2. What a beautiful post. thank you for sharing. I am participating in nanowrimo for the first time. Three days in and I am thrilled to be participating. I think you summed the reasons up for doing it so eloquently.

  3. This is just what I needed today Tracey! As a NaNoWriMo newbie I am already finding myself struggling and being pulled aside. Reading your post – especially the last line – is just the perfect inspiration!!

    1. You know all those “my first time,” articles and shows? The first time I did this, and did that, had a baby, made love, etc.? Well doing nano for the first time is like that. It reminds me of a recent talk I heard where three established 3+ published novels acclaimed writer types spoke with longing of that first novel that they wrote as virgins, unconcerned with criticism and publishers, fame and fortune, where they were just able to write, and write and write some more. Savor every moment, nano newbie! 🙂

  4. This was fabulous! Thank you! This is my first time participating in nano and I was getting so down yesterday about my story…I kept thinking “my writing SUCKS! What am I thinking?” But this is a wonderful to say “just write it and have fun with it!” So, THANK YOU!!

    1. Lord knows we have enough stress in our lives…this should be fun and freeing. That doesn’t mean it’s easy. You simply cannot write beautiful well-crafted prose when you let it spill out unfiltered, but that is the key. Just let it flow out and worry about what you have later. When you finish you’ll see that upon your first read you actually find parts that you don’t even remember writing (where did that come from?). That’s the magic!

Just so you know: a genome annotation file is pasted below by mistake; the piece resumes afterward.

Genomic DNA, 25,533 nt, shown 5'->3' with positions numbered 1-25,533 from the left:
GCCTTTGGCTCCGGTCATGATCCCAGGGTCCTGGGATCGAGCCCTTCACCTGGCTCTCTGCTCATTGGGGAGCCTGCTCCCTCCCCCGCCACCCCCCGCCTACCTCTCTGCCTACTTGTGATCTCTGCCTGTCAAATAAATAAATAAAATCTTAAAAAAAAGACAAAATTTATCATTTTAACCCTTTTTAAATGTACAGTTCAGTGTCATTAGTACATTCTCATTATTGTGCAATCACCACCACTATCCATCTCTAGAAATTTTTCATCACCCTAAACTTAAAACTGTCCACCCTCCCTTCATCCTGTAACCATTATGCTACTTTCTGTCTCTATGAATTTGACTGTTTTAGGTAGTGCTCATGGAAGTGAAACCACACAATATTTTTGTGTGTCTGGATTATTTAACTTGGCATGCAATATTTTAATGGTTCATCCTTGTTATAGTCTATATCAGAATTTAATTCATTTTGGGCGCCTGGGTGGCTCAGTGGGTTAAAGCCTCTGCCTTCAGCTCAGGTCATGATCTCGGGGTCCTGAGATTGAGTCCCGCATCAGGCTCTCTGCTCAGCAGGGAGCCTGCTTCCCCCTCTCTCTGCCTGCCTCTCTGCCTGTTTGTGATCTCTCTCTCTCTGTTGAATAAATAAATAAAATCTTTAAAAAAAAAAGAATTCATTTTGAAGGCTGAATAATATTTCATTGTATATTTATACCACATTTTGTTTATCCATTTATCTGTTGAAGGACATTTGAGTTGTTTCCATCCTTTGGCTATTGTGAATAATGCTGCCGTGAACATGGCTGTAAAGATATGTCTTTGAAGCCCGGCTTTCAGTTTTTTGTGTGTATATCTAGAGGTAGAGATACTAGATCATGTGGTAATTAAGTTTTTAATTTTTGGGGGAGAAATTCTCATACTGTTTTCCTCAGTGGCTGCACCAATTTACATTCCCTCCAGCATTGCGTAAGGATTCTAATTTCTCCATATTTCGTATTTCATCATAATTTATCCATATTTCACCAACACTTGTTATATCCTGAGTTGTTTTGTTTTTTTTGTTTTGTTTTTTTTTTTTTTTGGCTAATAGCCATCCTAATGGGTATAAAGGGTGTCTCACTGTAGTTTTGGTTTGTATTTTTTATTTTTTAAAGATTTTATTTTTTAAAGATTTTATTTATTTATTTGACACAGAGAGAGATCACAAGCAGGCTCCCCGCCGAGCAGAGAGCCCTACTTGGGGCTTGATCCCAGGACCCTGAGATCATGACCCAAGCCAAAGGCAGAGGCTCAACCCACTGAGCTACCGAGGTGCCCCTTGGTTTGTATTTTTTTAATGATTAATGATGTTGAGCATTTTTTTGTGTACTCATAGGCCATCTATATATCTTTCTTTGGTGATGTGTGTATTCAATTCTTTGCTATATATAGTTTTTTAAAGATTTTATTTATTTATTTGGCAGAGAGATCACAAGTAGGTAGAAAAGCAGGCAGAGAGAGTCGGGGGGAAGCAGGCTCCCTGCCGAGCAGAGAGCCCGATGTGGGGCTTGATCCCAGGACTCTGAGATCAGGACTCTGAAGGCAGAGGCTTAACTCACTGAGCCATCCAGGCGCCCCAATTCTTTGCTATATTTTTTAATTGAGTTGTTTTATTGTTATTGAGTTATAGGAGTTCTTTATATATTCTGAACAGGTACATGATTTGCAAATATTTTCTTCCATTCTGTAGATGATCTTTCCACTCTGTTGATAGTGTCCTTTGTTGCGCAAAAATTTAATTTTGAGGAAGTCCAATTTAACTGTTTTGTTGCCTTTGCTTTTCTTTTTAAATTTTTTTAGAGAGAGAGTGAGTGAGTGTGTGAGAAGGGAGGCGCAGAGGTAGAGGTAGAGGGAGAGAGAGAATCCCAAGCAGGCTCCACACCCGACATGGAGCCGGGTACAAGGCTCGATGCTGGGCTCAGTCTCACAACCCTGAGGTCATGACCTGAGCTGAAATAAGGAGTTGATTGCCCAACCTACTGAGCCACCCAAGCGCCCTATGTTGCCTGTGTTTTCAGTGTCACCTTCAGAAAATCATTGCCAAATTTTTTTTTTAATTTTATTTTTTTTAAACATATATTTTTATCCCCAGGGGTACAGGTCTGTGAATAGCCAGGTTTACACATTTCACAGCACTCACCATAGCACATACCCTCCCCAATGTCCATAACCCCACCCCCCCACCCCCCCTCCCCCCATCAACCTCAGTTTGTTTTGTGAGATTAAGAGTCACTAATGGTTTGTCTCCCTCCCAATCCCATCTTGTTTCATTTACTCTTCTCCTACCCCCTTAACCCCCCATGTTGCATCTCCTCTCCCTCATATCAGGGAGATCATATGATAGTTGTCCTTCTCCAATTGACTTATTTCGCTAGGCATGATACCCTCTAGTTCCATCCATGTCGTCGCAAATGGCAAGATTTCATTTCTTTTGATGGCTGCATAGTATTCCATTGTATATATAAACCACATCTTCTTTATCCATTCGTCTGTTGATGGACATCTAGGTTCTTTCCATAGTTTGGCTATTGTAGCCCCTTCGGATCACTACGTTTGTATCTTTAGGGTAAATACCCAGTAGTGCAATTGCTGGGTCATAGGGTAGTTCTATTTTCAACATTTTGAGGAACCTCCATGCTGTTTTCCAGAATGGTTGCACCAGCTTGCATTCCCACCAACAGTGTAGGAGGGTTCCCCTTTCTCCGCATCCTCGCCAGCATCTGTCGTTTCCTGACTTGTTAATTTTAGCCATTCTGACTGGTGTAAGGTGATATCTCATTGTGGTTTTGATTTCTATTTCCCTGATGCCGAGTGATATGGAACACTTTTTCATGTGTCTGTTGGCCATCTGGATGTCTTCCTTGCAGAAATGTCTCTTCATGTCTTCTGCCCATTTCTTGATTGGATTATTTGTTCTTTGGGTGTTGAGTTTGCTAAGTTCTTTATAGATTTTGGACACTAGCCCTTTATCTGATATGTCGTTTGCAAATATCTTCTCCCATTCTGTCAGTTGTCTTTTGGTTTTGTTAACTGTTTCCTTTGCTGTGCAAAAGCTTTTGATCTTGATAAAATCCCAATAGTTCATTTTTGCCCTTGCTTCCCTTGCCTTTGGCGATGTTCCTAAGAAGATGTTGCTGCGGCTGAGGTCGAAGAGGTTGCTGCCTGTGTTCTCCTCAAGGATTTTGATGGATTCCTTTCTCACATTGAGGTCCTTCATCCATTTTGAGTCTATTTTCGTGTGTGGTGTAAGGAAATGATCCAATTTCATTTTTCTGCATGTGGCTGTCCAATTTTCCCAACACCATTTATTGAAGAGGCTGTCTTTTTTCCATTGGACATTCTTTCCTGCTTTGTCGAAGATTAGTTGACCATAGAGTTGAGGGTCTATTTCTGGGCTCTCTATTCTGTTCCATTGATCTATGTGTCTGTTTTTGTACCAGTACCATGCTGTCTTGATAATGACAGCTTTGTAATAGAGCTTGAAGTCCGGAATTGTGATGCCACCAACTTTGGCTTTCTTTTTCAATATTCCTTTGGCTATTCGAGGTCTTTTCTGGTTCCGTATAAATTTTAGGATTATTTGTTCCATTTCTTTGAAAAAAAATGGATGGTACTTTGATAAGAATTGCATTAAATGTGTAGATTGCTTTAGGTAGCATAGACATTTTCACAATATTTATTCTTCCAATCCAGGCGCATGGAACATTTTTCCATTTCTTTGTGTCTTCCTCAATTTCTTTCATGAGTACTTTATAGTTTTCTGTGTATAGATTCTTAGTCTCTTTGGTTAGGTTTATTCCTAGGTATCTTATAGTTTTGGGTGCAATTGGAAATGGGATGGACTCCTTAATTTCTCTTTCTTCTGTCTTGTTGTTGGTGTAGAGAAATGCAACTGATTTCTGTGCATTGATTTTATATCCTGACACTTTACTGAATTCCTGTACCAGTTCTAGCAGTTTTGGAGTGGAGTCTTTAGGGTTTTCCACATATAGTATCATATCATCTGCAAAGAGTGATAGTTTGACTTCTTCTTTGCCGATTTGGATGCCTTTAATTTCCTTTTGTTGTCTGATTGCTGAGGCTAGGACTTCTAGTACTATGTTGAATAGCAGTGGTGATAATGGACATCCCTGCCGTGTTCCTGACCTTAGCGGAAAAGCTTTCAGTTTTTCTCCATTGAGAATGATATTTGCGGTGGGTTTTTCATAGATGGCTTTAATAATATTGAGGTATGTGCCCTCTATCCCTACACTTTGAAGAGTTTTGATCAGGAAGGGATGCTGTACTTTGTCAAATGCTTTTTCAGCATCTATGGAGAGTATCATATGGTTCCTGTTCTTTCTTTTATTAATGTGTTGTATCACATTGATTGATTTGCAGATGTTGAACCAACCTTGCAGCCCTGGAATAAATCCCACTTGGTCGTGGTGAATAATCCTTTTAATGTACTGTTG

Here are a couple of writing quotes I love…

      “You know that sickening feeling of inadequacy and over-exposure you feel when you look upon your own empurpled prose? Relax into the awareness that this ghastly sensation will never, ever leave you, no matter how successful and publicly lauded you become. It is intrinsic to the real business of writing and should be cherished.” (Will Self)

      “Be without fear. This is impossible, but let the small fears drive your rewriting and set aside the large ones until they behave – then use them, maybe even write them. Too much fear and all you’ll get is silence.” (AL Kennedy)

      “So, my advice is to not listen to those people writing about writing. I mean, listen to Faulkner and Flannery O’Connor, of course. But don’t listen to the dude writing about writing who only writes about writing and has never actually written anything. Write because writing makes you feel worthy of the amazing life you’ve been given. Write because you are overwhelmed by that life and feel the need to unearth it. Write because not writing makes you feel like absolute shit. Write what you would want to read. If no one else wants to read what you write, then screw ’em. ” (Emily Lackey, on SheWrites website)

  5. Your words of wisdom are wonderful! Thanks!! I will take them to heart! I’m having a blast writing ~ it’s just a bit daunting to think of the company I am in!

  6. “Participating in nano does no disrespect to the craft of writing, anymore than a child smearing paint on a wall disrespects Picasso, or Pollack, or the Masters.”

    Beautifully said, Tracey. So well written, as usual. Why is it that my shoulders drop a couple of inches every time I am lucky enough to read something you’ve written?

  7. Thank you for sharing this. Here is my NaNo story. I’ve written non-fiction for years. Professionally and as a gift for non-profits. My heart, however, wanted to write fiction. I tried and tried, but could never get more than 2k words down before deciding that my writing sucked and that I should give it up. I would then destroy what I had written and not write again for months, if not years.

    NaNo changed that. For the first time, I wrote more than 2k. In fact, I wrote more than 50k. Not only that. It was FUN! What a huge gift that was! Without NaNo, I would be torturing myself about wanting to write still. Instead, I’m actually writing and enjoying it.

    People can talk with derision about NaNo all they want. The only thing that they are communicating to me is that they don’t get it. And that means their opinion means squat. Too bad for their credibility with this writer.

    1. It was the same for me, and this is my third year. Magical and fun and freeing. As you say, a gift. You didn’t say if you are doing nano this year, but if you are, good luck!